“[It’s] an excuse [for homeowners] to actually use force when they may know in the back of their mind they could possibly get away with it. That's horrible,” he said.
South Bend FOP Lodge No. 36 President Steve Noonan agrees.
“The biggest thing is just to understand nothing has changed as far as when a police officer can enter a house, so citizens don’t think police officers never have a right to enter a house,” Noonan said. “They do under a warrant, they do under exigent (emergency) circumstances.”
The controversial “Right to Resist” law stems from public uproar that began with a 2007 domestic violence call in Southern Indiana when a man shoved officers as they entered his apartment. In that situation, police were acting legally. They arrested him. Last year, Indiana’s Supreme Court decided that allowing people to resist arrest in their homes “…unnecessarily escalates the level of violence…” That ruling sparked outrage from people who felt it violated the U.S. Constitution and Indiana’s “Castle Law.”
Noonan says he wrote 76 lawmakers and the Governor urging them not to pass legislation in favor of homeowners who believe force is necessary to protect themselves from illegal actions by an officer.
But Governor Daniels signed Senate Enrolled Act No. 1 into law last month.
Noonan and other officers worry the new law makes their jobs more dangerous. In 2003, Noonan was shot in the leg while responding to a domestic violence call near Twyckenham and Ewing.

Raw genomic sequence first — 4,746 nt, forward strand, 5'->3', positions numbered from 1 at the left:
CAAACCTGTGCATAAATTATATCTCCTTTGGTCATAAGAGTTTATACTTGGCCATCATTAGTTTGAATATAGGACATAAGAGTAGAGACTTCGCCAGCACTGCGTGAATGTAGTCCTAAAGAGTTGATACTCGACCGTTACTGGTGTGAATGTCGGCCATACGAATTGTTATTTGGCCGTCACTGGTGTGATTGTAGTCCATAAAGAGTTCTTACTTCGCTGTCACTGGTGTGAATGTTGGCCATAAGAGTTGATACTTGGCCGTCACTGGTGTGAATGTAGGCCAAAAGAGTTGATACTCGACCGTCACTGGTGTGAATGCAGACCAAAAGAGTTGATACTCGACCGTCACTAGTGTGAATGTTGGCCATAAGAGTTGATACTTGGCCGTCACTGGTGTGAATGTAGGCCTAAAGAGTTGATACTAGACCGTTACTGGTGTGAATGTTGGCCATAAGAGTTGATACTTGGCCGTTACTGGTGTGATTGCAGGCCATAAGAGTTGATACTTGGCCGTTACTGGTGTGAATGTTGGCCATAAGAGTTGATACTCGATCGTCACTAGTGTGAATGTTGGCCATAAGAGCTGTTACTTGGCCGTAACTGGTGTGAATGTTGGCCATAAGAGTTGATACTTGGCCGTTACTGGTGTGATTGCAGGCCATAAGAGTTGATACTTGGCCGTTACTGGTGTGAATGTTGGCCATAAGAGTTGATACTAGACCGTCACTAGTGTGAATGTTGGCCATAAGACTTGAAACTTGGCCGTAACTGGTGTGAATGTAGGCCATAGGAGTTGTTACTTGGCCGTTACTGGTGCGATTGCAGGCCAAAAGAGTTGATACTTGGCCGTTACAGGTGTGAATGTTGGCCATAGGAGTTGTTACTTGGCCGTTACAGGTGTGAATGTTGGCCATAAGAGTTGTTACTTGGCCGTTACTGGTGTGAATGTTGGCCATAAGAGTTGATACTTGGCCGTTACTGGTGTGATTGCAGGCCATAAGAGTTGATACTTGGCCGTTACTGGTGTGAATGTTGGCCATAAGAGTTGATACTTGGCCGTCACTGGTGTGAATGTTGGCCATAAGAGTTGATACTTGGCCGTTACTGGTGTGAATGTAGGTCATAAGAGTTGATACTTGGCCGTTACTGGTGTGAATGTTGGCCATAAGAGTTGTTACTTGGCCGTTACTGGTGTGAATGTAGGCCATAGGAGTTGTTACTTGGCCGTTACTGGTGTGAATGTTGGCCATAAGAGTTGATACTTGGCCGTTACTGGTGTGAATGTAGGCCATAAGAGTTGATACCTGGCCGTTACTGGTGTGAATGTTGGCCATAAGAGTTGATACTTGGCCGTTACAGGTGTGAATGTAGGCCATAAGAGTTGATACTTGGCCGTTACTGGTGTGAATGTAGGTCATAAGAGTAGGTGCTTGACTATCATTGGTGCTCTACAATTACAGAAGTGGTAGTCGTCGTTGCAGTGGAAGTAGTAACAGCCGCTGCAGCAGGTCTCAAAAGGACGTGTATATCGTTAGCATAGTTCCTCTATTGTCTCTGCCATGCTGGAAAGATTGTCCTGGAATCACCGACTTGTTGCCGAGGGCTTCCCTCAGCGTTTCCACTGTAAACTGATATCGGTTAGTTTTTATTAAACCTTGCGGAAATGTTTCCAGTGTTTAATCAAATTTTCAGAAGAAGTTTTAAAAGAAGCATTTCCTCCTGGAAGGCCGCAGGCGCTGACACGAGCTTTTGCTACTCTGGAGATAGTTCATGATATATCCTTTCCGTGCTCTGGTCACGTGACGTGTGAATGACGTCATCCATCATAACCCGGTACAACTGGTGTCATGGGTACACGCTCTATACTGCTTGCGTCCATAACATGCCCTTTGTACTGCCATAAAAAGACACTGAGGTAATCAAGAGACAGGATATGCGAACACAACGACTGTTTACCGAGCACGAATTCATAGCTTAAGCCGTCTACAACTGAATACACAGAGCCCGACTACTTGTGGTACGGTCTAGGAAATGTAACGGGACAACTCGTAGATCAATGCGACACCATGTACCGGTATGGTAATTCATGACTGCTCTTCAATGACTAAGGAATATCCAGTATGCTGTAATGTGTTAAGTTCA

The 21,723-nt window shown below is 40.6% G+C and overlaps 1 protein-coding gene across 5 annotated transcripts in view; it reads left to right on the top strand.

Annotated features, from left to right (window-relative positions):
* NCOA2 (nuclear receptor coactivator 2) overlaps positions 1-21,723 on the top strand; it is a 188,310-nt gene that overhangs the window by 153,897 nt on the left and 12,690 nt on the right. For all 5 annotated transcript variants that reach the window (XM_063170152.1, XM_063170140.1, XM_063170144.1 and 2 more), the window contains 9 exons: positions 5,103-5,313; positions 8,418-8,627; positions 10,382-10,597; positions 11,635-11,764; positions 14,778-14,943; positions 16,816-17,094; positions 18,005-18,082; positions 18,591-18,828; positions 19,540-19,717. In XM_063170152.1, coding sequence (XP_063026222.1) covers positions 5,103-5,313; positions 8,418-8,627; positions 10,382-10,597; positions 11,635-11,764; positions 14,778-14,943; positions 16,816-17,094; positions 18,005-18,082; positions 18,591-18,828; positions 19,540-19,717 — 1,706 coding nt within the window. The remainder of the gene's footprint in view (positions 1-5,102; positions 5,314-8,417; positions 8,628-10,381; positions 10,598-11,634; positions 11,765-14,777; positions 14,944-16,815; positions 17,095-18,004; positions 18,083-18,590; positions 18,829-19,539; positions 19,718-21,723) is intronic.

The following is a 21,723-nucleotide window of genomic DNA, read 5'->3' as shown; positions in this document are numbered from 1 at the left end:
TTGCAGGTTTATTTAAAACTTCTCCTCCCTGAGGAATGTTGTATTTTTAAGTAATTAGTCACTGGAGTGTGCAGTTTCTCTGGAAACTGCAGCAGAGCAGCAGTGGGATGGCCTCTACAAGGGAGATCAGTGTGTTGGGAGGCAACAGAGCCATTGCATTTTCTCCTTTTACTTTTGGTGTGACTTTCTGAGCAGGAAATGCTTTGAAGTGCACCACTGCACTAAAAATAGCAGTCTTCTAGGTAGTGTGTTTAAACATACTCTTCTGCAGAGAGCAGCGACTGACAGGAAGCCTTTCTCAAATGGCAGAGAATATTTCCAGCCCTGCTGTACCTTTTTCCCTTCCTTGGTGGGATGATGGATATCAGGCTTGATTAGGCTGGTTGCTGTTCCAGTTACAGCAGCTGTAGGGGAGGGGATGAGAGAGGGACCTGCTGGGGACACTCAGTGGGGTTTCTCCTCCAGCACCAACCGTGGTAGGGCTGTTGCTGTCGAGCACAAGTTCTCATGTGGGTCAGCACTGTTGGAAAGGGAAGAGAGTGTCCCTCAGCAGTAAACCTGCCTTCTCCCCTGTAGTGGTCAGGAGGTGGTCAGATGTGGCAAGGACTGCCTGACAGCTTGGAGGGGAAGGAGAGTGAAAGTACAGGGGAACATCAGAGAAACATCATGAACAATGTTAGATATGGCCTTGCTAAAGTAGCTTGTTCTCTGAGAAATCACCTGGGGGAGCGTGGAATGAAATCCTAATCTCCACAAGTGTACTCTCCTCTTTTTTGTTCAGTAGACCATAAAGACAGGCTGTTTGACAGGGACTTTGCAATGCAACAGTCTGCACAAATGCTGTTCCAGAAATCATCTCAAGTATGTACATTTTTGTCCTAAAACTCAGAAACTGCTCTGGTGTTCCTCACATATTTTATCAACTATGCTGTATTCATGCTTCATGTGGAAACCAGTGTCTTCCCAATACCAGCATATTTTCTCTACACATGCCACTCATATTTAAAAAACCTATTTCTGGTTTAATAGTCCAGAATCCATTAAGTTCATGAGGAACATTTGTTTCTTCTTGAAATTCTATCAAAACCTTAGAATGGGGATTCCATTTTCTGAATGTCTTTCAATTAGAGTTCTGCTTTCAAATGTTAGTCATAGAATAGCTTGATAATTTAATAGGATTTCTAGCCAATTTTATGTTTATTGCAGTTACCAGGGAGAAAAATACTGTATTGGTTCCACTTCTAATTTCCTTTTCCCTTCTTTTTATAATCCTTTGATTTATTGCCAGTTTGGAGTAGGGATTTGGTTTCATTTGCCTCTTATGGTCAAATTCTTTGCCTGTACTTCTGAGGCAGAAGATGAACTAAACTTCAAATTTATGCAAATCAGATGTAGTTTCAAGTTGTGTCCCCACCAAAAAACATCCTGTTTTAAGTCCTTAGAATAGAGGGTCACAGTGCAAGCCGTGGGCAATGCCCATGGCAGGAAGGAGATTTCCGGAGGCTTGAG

Ironically, Nick Polizzotto won an award for helping Noonan to safety that night.
The “Right to Resist" law only protects homeowners in certain situations. When the Governor signed it, he said the right thing for citizens to do is cooperate with police in every way possible. This law is not an invitation to use violence or force against officers, he added.
One large national organization that supports the “Right to Resist” law is the National Rifle Association – a group that typically backs police. A statement on the NRA's website says the legislation is "crucial" to "protect Hoosiers' civil liberties.”
St. Joseph County Prosecutor Mike Dvorak said he’s concerned the law may invite more violence in cases where police officers are not doing anything against the law, but citizens are breaking the law. Dvorak said he specifically wonders whether this law will change the way officers respond to domestic violence situations.